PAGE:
A team spokesman said Dickerson reported the injury at the 13:46 mark in overtime, at which point he went into concussion testing.
“I mean, honestly, probably, after we leave here, I probably won’t remember talking to you guys,” Dickerson said. “I’m not trying to make excuses. I’m just telling the truth.”
It’s unclear why Dickerson was allowed to speak with reporters after the game. As NBC Sports noted, “League rules prohibit concussed players from meeting with the media. Unless the Lions determined Dickerson didn’t have a concussion, he shouldn’t have been talking.”
Devin McCourty, New England Patriots
Patriots safety Devin McCourty suffered a scary collision in the third quarter of New England’s Week 16 win over the Ravens. As The Boston Herald reported:
[McCourty] went low for a tackle on Ed Dickson and hit the back of his head on Dickson’s leg. McCourty stood up but stumbled to the side before his teammates quickly held him upright, and shortly after that he was ruled out.
Phil Taylor, Cleveland Browns
Phil Taylor suffered a concussion in the third quarter of the Browns’ Week 16 loss to the Jets, Coach Rob Chudzinski confirmed after the game. Chudzinski added few details on how or when the injury occurred.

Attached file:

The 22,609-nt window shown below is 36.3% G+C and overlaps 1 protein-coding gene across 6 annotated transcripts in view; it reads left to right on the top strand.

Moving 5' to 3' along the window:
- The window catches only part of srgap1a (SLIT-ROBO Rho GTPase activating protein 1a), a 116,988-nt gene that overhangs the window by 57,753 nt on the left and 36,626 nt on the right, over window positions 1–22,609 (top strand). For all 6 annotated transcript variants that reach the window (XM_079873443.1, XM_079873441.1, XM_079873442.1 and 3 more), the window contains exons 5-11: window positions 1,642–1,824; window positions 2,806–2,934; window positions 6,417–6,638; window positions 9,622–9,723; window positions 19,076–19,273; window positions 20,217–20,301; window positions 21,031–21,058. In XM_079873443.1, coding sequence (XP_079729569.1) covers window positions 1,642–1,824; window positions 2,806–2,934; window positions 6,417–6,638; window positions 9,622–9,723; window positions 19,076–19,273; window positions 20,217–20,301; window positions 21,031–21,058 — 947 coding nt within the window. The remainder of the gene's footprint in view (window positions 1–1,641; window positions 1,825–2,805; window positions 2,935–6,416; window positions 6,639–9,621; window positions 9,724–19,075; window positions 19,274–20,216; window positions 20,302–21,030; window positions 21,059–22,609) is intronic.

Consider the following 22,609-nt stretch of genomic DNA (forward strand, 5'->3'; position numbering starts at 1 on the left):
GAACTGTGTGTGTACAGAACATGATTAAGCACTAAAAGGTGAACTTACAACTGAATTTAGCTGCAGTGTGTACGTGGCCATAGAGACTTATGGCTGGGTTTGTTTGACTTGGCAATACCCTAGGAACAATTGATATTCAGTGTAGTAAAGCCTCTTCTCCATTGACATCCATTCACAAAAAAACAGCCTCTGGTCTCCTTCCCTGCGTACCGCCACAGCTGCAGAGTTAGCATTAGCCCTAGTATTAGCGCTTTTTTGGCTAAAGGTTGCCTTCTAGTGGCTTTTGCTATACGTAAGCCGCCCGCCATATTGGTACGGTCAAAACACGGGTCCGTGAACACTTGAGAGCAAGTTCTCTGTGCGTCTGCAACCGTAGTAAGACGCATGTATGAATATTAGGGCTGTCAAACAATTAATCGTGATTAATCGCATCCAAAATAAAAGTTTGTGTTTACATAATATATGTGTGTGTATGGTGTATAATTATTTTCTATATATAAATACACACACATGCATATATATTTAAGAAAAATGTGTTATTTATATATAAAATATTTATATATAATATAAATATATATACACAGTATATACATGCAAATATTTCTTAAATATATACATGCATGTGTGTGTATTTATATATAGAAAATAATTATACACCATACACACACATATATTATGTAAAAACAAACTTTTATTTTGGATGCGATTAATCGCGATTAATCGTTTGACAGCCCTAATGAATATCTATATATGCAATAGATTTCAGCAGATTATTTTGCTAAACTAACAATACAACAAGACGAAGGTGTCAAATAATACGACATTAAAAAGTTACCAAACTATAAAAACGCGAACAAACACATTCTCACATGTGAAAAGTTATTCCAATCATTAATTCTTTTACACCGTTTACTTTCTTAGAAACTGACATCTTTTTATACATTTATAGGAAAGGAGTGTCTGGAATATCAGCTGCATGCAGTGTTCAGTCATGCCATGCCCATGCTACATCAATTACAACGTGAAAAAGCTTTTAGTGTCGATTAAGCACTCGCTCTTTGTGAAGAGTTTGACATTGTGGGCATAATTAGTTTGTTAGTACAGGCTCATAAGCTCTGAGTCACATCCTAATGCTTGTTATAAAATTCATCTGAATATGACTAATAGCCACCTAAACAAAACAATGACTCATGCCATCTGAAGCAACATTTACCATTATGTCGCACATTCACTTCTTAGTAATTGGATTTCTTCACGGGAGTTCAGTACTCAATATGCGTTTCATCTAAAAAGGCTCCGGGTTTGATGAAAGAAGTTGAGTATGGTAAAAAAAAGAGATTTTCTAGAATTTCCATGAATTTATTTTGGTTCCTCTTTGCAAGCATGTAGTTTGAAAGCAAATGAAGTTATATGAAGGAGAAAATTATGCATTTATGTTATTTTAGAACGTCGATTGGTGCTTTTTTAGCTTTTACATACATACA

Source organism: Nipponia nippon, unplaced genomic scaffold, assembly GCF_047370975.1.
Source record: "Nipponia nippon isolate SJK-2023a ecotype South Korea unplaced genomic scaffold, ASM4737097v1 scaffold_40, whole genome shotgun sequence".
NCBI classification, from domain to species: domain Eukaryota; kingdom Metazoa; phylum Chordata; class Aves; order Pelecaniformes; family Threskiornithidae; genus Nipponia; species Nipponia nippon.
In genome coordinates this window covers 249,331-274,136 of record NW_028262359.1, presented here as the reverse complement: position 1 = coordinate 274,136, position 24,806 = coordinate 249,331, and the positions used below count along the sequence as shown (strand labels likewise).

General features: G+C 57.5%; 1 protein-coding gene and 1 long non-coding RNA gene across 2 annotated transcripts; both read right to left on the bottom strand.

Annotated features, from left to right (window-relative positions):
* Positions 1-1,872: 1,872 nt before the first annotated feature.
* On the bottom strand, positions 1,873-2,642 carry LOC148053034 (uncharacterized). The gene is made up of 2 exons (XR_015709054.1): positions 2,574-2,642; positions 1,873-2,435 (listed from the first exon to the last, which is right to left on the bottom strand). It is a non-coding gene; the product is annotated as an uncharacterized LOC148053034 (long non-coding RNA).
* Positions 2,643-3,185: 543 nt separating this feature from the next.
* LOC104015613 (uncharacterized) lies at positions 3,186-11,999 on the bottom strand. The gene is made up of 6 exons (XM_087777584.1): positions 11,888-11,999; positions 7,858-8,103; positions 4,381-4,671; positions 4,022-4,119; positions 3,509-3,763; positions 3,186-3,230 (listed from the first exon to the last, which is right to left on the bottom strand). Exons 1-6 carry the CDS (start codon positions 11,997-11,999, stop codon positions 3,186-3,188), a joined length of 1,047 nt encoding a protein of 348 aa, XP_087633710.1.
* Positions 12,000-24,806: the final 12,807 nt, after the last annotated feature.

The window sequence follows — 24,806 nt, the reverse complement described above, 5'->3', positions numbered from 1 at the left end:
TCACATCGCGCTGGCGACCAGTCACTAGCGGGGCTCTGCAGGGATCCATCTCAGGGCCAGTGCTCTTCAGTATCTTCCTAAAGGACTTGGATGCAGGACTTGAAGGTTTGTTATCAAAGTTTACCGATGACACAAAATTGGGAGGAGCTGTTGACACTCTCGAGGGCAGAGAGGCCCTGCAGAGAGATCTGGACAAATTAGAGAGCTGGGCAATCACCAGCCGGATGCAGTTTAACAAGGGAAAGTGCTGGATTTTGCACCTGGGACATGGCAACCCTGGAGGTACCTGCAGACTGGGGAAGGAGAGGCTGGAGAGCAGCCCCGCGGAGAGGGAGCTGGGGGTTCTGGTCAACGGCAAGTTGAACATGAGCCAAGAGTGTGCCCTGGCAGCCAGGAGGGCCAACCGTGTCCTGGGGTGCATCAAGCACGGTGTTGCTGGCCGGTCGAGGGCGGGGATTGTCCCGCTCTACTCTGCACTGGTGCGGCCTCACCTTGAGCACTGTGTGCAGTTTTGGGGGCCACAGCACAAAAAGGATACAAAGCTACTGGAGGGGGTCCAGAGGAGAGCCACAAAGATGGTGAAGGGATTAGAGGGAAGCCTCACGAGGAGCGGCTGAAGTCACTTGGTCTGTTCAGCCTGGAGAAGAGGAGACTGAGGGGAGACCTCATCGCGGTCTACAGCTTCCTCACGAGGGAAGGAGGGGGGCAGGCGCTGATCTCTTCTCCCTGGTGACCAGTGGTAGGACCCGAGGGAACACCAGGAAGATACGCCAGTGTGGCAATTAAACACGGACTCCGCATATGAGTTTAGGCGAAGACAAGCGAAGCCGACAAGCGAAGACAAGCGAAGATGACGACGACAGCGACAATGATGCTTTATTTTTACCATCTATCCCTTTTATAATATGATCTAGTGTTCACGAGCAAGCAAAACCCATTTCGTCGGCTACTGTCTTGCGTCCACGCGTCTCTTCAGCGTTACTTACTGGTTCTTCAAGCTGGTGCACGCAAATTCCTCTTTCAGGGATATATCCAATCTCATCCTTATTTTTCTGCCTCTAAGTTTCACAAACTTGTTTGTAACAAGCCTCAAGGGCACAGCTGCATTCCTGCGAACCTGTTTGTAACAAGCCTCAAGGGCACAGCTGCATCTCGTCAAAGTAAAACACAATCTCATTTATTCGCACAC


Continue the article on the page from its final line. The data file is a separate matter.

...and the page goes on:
Steve Vallos, Denver Broncos
Steve Vallos was ruled out of Week 16 with a concussion after a violent collision with Texans lineman Jared Crick on a first-quarter kick return.
Around the League
- In Week 14, we reported that Vikings tight end John Carlson suffered his third concussion in six NFL seasons, and his fifth since college. That history with head injuries now has the 29-year-old pondering his future in professional football, according to a report in The Minneapolis Star Tribune. “In a post-practice conversation Wednesday, Carlson said he and his wife, Danielle, will discuss his concussion history in depth after the season, and he indicated that retirement might be an option,” according to the report. Carlson said he’s had headaches from his most recent head injury, but no memory loss. “It’s a serious issue and it’s not something that I’m ignoring,” he said. “I wouldn’t be playing if I didn’t feel that it was safe within the realm of safety and football, if there is such a thing as safety … We all know of guys that have degenerative brain disorders in their 40s. It’s a scary thing, but it’s one of the risks that we take playing football.”
- The National Institutes of Health announced it will begin work on eight new studies examining the long-term effects of repeat head injuries and how to improve concussion diagnosis. Two of the studies — which are receiving $6 million each from the NFL — will look specifically at what changes occur in the brain years after a head injury or after multiple concussions. Dr. Ann McKee, whose work was featured in League of Denial, received a grant to establish specific criteria for each stage of CTE with the ultimate goal of identifying symptoms that will allow doctors to diagnose the disease in individuals during their lifetimes.